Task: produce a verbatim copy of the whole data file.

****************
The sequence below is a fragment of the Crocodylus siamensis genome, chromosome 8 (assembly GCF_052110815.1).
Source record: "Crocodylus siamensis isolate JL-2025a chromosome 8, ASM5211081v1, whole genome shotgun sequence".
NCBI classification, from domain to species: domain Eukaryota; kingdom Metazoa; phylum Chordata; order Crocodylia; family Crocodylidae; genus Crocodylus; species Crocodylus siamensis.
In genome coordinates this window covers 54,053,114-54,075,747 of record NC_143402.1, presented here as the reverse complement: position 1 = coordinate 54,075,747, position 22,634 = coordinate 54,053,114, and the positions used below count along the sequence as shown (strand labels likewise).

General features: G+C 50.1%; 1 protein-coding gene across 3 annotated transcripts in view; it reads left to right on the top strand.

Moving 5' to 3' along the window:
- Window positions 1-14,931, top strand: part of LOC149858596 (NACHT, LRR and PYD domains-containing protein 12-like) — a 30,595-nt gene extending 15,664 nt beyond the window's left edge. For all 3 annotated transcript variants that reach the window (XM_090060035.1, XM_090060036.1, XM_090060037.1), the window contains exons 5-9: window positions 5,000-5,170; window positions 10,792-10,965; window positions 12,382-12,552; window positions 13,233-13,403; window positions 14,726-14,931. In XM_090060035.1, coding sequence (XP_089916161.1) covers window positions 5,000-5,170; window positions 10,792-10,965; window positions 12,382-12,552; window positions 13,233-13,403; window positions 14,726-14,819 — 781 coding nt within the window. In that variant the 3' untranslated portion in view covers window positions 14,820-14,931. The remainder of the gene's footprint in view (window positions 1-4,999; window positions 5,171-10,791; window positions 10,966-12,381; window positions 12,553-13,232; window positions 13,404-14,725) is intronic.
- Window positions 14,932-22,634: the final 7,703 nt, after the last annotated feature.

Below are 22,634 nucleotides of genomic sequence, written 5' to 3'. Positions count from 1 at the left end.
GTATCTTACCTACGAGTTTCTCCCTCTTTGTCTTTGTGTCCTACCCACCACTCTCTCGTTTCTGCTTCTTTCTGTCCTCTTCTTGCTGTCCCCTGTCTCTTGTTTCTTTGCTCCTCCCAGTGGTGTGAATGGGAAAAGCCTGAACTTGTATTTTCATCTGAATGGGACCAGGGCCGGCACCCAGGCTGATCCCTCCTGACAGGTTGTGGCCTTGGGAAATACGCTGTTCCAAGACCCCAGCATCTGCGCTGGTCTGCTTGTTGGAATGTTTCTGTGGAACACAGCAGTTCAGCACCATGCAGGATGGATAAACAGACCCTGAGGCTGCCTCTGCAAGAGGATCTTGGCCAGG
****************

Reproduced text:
The sequence below is a fragment of the Crocodylus siamensis genome, chromosome 8 (assembly GCF_052110815.1).
Source record: "Crocodylus siamensis isolate JL-2025a chromosome 8, ASM5211081v1, whole genome shotgun sequence".
NCBI classification, from domain to species: domain Eukaryota; kingdom Metazoa; phylum Chordata; order Crocodylia; family Crocodylidae; genus Crocodylus; species Crocodylus siamensis.
In genome coordinates this window covers 54,053,114-54,075,747 of record NC_143402.1, presented here as the reverse complement: position 1 = coordinate 54,075,747, position 22,634 = coordinate 54,053,114, and the positions used below count along the sequence as shown (strand labels likewise).

General features: G+C 50.1%; 1 protein-coding gene across 3 annotated transcripts in view; it reads left to right on the top strand.

Moving 5' to 3' along the window:
- Window positions 1-14,931, top strand: part of LOC149858596 (NACHT, LRR and PYD domains-containing protein 12-like) — a 30,595-nt gene extending 15,664 nt beyond the window's left edge. For all 3 annotated transcript variants that reach the window (XM_090060035.1, XM_090060036.1, XM_090060037.1), the window contains exons 5-9: window positions 5,000-5,170; window positions 10,792-10,965; window positions 12,382-12,552; window positions 13,233-13,403; window positions 14,726-14,931. In XM_090060035.1, coding sequence (XP_089916161.1) covers window positions 5,000-5,170; window positions 10,792-10,965; window positions 12,382-12,552; window positions 13,233-13,403; window positions 14,726-14,819 — 781 coding nt within the window. In that variant the 3' untranslated portion in view covers window positions 14,820-14,931. The remainder of the gene's footprint in view (window positions 1-4,999; window positions 5,171-10,791; window positions 10,966-12,381; window positions 12,553-13,232; window positions 13,404-14,725) is intronic.
- Window positions 14,932-22,634: the final 7,703 nt, after the last annotated feature.

Below are 22,634 nucleotides of genomic sequence, written 5' to 3'. Positions count from 1 at the left end.
GTATCTTACCTACGAGTTTCTCCCTCTTTGTCTTTGTGTCCTACCCACCACTCTCTCGTTTCTGCTTCTTTCTGTCCTCTTCTTGCTGTCCCCTGTCTCTTGTTTCTTTGCTCCTCCCAGTGGTGTGAATGGGAAAAGCCTGAACTTGTATTTTCATCTGAATGGGACCAGGGCCGGCACCCAGGCTGATCCCTCCTGACAGGTTGTGGCCTTGGGAAATACGCTGTTCCAAGACCCCAGCATCTGCGCTGGTCTGCTTGTTGGAATGTTTCTGTGGAACACAGCAGTTCAGCACCATGCAGGATGGATAAACAGACCCTGAGGCTGCCTCTGCAAGAGGATCTTGGCCAGG